Frank Lloyd Wright and San Francisco, PAUL V. TURNER; Yale University Press, $65. While Frank Lloyd Wright didn’t hide his disdain for cities, he liked San Francisco. Charmed by the City’s landscape and people, he reserved his zingers for its buildings, at one point remarking, “It’s time you had another earthquake here.” Turner, professor emeritus of art history, discusses Wright’s plans, correspondence and idiosyncrasies in this survey of the architect’s 29 Bay Area projects — including an ambitious industrial complex in San Carlos and a “Butterfly-Wing Bridge” to link the City and Oakland, neither of which was built (nor were two-thirds of the others). Photos and Wright’s drawings lead to thoughts of what might have been.
My father came down not killed
from among others, killers or killed,
for whom he’d worn a uniform,
and he lived a long afterward,
a steady man on the flattest of plains.
I called after him many times, surprised
when I heard the catch in my own voice.
He didn’t know how to find the solace
of listening to someone else speak of
what he’d seen and survived.
He himself closed his own
mouth against his own words.
In the wrong sequence, his spirit,
then his mind, and last his body
crossed over that infamous, peat-inky,
metaphorical water that has no far shore.
I think he was carried like a leaf
in currents so gentle that a duckling,
had it been alive, could have braved them,
but too strong for a leaf. And saturated
with minerals that steadily replaced
organic cells, the water turned my father,
an ex-soldier, to leaf-delicate stone inscribed
with the axioms of countless veins.
— REGINALD GIBBONS, MA ’71, PhD ’74, in Last Lake; University of Chicago Press, $18.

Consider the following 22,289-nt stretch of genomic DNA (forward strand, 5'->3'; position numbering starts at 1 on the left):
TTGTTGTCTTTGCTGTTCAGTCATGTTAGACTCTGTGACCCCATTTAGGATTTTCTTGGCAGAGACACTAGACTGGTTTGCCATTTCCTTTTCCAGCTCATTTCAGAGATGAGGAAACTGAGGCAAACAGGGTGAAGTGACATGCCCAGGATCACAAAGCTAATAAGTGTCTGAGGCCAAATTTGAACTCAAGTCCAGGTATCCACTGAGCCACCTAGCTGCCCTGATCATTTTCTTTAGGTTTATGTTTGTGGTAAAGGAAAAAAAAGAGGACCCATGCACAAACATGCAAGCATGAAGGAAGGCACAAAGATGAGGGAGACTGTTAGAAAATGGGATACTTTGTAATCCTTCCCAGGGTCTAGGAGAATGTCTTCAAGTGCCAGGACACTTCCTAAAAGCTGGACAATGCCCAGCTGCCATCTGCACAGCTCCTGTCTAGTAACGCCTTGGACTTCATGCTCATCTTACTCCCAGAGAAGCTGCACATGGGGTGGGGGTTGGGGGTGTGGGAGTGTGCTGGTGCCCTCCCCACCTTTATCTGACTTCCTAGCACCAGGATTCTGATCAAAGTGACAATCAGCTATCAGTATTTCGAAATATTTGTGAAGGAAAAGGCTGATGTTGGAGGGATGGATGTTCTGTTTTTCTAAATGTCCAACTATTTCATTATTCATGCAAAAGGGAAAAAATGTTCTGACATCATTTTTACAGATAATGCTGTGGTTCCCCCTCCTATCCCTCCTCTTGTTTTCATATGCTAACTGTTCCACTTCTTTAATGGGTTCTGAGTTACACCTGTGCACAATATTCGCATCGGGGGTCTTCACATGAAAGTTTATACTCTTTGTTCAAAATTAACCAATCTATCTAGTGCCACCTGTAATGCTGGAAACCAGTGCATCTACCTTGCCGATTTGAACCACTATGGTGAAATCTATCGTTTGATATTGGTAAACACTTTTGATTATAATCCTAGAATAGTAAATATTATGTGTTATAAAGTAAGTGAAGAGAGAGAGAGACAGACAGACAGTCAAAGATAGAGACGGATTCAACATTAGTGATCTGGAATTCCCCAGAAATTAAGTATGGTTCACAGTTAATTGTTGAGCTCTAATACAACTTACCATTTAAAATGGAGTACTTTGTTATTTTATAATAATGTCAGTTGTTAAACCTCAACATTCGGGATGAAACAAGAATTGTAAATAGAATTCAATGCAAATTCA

“Once again, the path of joy was connection, and the path of sorrow was separation.”
— ARCHBISHOP DESMOND TUTU, with HIS HOLINESS THE DALAI LAMA and DOUGLAS CARLTON ABRAMS, ’89, in The Book of Joy: Lasting Happiness in a Changing World; Avery, $26.
Extreme Measures: Finding a Better Path to the End of Life, JESSICA NUTIK ZITTER, ’87; Avery, $27. When Zitter became a doctor, her initial years of practice focused on “keeping hearts beating at all costs.” Later, she’d embrace an approach that prioritized a “good death.” This is the story of how she came to understand the nuances of patient-centered care, as compared with a single approach, at the end of a person’s life.
Should I Still Wish: A Memoir, JOHN W. EVANS; University of Nebraska Press, $19.95. In his first memoir, Young Widower, Evans, a Jones Lecturer and former Stegner fellow (2008–10), narrated his grief after the death of his first wife. While Wish is focused on his rebuilding a life, his sense of shame and loss is nearly palpable. A somber but hopeful love letter, Wish views his young family’s shared joys with an eye toward the future.
The Telomere Effect: The New Science of Living Younger, ELIZABETH BLACKBURN and ELISSA EPEL, ’90; Grand Central Publishing, $28. Nobel laureate Blackburn and psychologist Epel discuss the role that telomeres, chromosomes’ protective caps, play in the complex cellular aging process. Longer telomeres, the researchers found, are associated with people who maintain a healthful diet, stay active, manage their stress and sleep well. Nutrition and lifestyle changes, they say, can bring results to those with room for improvement.
The Revolutionaries Try Again, MAURO JAVIER CARDENAS, ’97; Coffee House Press, $16.95. In Cardenas’s bold and modern debut novel, Antonio has left Ecuador to study in America, but he hopes to return one day to lead the country with his friend Leopoldo, who stayed. Years later, Leopoldo calls to tell him the time is right, sparking a coming to terms with the state of their country, a meditation on what it means to write the story of one’s life, and a journey home.
American Enlightenments: Pursuing Happiness in the Age of Reason, CAROLINE WINTERER; Yale University Press, $35. What was the “American Enlightenment”? In a careful exploration of 18th-century texts, Winterer, a history professor and director of the Stanford Humanities Center, asks readers to look past modern myths about the era to better understand the multifaceted ways in which early Americans themselves understood their historical moment.